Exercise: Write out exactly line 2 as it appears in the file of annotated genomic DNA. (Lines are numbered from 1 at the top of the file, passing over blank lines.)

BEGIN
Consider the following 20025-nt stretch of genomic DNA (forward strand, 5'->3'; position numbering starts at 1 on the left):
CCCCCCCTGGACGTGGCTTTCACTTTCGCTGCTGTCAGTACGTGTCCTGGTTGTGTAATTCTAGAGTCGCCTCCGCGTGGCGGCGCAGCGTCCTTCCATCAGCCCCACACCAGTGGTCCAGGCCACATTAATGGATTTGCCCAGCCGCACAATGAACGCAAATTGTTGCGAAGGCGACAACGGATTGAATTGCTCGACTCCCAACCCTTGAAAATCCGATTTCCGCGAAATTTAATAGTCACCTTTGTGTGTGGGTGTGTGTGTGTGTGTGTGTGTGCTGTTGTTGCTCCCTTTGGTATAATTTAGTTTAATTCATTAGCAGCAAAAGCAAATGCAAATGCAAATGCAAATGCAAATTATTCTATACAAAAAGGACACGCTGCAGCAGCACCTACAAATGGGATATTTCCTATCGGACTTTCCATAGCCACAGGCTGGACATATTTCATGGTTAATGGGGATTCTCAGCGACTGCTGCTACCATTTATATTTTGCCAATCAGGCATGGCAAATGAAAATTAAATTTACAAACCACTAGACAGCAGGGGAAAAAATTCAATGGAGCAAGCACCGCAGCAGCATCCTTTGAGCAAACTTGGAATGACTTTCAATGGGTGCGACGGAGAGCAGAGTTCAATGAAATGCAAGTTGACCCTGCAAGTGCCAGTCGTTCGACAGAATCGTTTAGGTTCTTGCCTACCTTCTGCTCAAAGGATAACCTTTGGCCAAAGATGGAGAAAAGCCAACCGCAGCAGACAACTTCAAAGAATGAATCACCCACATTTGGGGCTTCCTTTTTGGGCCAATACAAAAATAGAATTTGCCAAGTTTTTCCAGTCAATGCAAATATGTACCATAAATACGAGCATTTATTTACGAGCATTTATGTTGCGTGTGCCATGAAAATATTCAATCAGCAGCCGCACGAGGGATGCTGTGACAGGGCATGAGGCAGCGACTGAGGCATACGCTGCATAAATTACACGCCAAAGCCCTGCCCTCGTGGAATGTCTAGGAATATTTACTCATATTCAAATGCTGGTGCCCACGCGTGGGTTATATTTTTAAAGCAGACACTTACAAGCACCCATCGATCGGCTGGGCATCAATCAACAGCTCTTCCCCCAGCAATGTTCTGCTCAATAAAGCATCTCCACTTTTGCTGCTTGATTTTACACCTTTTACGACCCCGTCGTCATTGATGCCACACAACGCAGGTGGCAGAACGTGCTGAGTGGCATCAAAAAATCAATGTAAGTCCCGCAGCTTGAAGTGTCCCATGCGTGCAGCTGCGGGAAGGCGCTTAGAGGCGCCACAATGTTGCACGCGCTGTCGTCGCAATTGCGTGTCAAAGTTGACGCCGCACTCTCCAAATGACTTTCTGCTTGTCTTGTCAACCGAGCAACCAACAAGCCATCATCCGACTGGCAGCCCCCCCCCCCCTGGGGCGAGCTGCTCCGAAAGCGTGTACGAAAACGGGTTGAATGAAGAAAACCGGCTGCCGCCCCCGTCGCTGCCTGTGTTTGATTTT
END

CCCCCCCTGGACGTGGCTTTCACTTTCGCTGCTGTCAGTACGTGTCCTGGTTGTGTAATTCTAGAGTCGCCTCCGCGTGGCGGCGCAGCGTCCTTCCATCAGCCCCACACCAGTGGTCCAGGCCACATTAATGGATTTGCCCAGCCGCACAATGAACGCAAATTGTTGCGAAGGCGACAACGGATTGAATTGCTCGACTCCCAACCCTTGAAAATCCGATTTCCGCGAAATTTAATAGTCACCTTTGTGTGTGGGTGTGTGTGTGTGTGTGTGTGTGCTGTTGTTGCTCCCTTTGGTATAATTTAGTTTAATTCATTAGCAGCAAAAGCAAATGCAAATGCAAATGCAAATGCAAATTATTCTATACAAAAAGGACACGCTGCAGCAGCACCTACAAATGGGATATTTCCTATCGGACTTTCCATAGCCACAGGCTGGACATATTTCATGGTTAATGGGGATTCTCAGCGACTGCTGCTACCATTTATATTTTGCCAATCAGGCATGGCAAATGAAAATTAAATTTACAAACCACTAGACAGCAGGGGAAAAAATTCAATGGAGCAAGCACCGCAGCAGCATCCTTTGAGCAAACTTGGAATGACTTTCAATGGGTGCGACGGAGAGCAGAGTTCAATGAAATGCAAGTTGACCCTGCAAGTGCCAGTCGTTCGACAGAATCGTTTAGGTTCTTGCCTACCTTCTGCTCAAAGGATAACCTTTGGCCAAAGATGGAGAAAAGCCAACCGCAGCAGACAACTTCAAAGAATGAATCACCCACATTTGGGGCTTCCTTTTTGGGCCAATACAAAAATAGAATTTGCCAAGTTTTTCCAGTCAATGCAAATATGTACCATAAATACGAGCATTTATTTACGAGCATTTATGTTGCGTGTGCCATGAAAATATTCAATCAGCAGCCGCACGAGGGATGCTGTGACAGGGCATGAGGCAGCGACTGAGGCATACGCTGCATAAATTACACGCCAAAGCCCTGCCCTCGTGGAATGTCTAGGAATATTTACTCATATTCAAATGCTGGTGCCCACGCGTGGGTTATATTTTTAAAGCAGACACTTACAAGCACCCATCGATCGGCTGGGCATCAATCAACAGCTCTTCCCCCAGCAATGTTCTGCTCAATAAAGCATCTCCACTTTTGCTGCTTGATTTTACACCTTTTACGACCCCGTCGTCATTGATGCCACACAACGCAGGTGGCAGAACGTGCTGAGTGGCATCAAAAAATCAATGTAAGTCCCGCAGCTTGAAGTGTCCCATGCGTGCAGCTGCGGGAAGGCGCTTAGAGGCGCCACAATGTTGCACGCGCTGTCGTCGCAATTGCGTGTCAAAGTTGACGCCGCACTCTCCAAATGACTTTCTGCTTGTCTTGTCAACCGAGCAACCAACAAGCCATCATCCGACTGGCAGCCCCCCCCCCCCTGGGGCGAGCTGCTCCGAAAGCGTGTACGAAAACGGGTTGAATGAAGAAAACCGGCTGCCGCCCCCGTCGCTGCCTGTGTTTGATTTT